Communication Builds Our Community

Call Before You Dig Is Good Advice for Residents

Underground Utilities Pose Risk

With warmer temperatures and April kicking off the best time of year to plant, spring means more people are heading outdoors to upgrade their landscaping, install a fence and overall improve their home's curb appeal. Given that it's the most active season for home beautification projects, Sunshine 811 encourages homeowners and professional contractors to dig safely, especially as landscaping and fencing combined cause the most damage to underground utility lines – resulting in costly repairs, service interruptions and even injuries.

"Contacting 811 before you dig is the law, and nationwide the majority of damage occurs from not contacting 811. It's all about ensuring public safety and preventing damage to the underground infrastructure," said Mark Sweet, Sunshine 811's executive director. "When you contact 811, we alert our member utilities of your project so they can identify and mark or clear their lines, and your digging project can proceed safely."

811 can be accessed by dialing those numbers directly on your phone or by visiting and clicking on "Create a Ticket." Sunshine 811 is also Florida's go-to resource for education on safe digging. The organization's online Learning Center offers in-depth information, resources and videos on a variety of topics, including safe planting tips, damage prevention and more. Sunshine 811 encourages homeowners and contractors to follow these six fundamental steps for safe digging:

• Plan your project. Think about the scope and if you'll need to hire a contractor. If digging in a small area of the dig site, outline that area with white paint, flags or even flour.

• Contact 811. You'll receive a ticket number and list of utilities that will be notified of your project. Remember that utility companies do not mark private lines.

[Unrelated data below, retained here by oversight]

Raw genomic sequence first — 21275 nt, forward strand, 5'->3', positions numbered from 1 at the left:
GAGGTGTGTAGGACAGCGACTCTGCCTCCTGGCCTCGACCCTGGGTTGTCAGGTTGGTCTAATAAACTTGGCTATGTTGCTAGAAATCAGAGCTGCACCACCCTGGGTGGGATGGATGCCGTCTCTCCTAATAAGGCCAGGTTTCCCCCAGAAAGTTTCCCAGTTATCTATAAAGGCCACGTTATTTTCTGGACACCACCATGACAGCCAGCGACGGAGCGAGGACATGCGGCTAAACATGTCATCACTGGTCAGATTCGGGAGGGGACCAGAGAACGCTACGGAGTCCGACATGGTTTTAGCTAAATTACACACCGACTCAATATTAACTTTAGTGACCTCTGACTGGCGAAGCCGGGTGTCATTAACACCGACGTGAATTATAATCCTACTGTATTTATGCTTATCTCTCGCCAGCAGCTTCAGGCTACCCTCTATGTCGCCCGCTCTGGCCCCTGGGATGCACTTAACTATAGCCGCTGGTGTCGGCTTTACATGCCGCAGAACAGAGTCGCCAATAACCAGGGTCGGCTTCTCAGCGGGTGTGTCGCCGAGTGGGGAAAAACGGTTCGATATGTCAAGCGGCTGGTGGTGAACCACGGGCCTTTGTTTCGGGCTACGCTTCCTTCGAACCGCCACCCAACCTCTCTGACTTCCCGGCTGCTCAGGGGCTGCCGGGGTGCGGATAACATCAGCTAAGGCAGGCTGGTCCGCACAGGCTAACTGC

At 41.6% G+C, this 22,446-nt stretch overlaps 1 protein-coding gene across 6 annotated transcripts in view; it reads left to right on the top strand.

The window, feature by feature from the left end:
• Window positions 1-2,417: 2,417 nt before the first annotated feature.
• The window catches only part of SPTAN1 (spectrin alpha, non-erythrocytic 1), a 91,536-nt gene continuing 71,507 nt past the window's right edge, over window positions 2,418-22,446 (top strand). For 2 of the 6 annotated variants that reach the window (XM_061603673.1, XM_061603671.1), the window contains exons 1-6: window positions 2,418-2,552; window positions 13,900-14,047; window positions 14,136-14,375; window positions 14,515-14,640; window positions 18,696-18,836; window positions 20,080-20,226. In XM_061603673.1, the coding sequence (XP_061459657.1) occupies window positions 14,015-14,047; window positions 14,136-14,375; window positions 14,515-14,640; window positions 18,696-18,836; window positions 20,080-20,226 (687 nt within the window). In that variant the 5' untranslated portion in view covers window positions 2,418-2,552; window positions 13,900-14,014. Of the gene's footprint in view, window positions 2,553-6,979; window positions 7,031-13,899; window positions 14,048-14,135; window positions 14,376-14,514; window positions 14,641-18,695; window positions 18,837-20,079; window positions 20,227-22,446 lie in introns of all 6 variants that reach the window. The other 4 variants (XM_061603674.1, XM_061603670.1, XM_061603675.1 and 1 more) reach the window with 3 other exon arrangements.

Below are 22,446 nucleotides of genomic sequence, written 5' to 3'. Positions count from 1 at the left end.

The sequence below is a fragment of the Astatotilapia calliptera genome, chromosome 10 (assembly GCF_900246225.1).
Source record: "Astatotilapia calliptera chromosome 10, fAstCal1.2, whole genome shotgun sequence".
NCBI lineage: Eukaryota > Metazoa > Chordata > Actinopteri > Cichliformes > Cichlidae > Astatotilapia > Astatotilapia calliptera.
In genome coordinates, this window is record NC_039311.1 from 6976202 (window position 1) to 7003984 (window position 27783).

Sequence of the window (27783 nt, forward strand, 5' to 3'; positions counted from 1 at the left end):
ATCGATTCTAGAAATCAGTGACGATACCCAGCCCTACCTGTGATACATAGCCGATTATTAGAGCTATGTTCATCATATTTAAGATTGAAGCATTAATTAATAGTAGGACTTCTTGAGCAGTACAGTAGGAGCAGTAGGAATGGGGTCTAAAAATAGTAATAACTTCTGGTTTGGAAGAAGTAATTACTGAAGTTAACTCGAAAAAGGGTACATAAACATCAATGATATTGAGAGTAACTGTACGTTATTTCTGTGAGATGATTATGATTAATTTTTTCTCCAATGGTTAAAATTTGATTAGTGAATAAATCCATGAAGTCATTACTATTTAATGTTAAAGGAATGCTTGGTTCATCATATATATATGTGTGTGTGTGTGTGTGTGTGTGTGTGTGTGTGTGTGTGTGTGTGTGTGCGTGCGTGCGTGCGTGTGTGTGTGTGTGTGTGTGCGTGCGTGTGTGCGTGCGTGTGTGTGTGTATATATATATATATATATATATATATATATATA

• Wait the required time. After you submit a ticket, member utility operators have two full business days to clear or mark the approximate location of underground utility lines on your property before you can begin digging.

• Confirm utility responses. Follow the progress of each member utility by viewing the utility response codes they use to explain your dig site.

• Confirm the marks. Ensure that all member utility companies have responded to your ticket. Compare the colors of the marks and flags on your property to the list of member utility companies on your ticket.

• Dig with care. After the buried utility lines on your property have been marked or cleared, it's time to start digging.

According to Florida law, there is a tolerance zone that runs 24 inches from each facility's outside edges. If you're digging within the tolerance zone, use increased precautions to protect the underground utility lines. Also, keep an eye out for roots and stumps that could be entangled with utility lines. If you damage a utility line, contact the utility company immediately and do not attempt to fix it.

For more information about safe digging and the 811 process, visit


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